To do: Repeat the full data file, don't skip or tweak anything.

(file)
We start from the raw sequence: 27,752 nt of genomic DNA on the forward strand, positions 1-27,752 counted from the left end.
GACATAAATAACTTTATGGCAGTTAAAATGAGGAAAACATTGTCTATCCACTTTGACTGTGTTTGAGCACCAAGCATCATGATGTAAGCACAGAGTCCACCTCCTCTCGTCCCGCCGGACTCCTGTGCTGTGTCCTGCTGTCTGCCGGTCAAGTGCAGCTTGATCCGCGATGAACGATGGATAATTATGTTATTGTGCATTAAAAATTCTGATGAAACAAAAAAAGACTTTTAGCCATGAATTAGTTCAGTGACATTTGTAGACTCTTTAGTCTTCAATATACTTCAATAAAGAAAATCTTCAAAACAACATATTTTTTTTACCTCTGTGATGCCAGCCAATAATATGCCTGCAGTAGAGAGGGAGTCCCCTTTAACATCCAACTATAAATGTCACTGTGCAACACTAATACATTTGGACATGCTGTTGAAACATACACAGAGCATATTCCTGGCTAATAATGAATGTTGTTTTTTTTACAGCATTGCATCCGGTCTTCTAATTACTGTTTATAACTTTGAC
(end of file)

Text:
We start from the raw sequence: 27,752 nt of genomic DNA on the forward strand, positions 1-27,752 counted from the left end.
GACATAAATAACTTTATGGCAGTTAAAATGAGGAAAACATTGTCTATCCACTTTGACTGTGTTTGAGCACCAAGCATCATGATGTAAGCACAGAGTCCACCTCCTCTCGTCCCGCCGGACTCCTGTGCTGTGTCCTGCTGTCTGCCGGTCAAGTGCAGCTTGATCCGCGATGAACGATGGATAATTATGTTATTGTGCATTAAAAATTCTGATGAAACAAAAAAAGACTTTTAGCCATGAATTAGTTCAGTGACATTTGTAGACTCTTTAGTCTTCAATATACTTCAATAAAGAAAATCTTCAAAACAACATATTTTTTTTACCTCTGTGATGCCAGCCAATAATATGCCTGCAGTAGAGAGGGAGTCCCCTTTAACATCCAACTATAAATGTCACTGTGCAACACTAATACATTTGGACATGCTGTTGAAACATACACAGAGCATATTCCTGGCTAATAATGAATGTTGTTTTTTTTACAGCATTGCATCCGGTCTTCTAATTACTGTTTATAACTTTGAC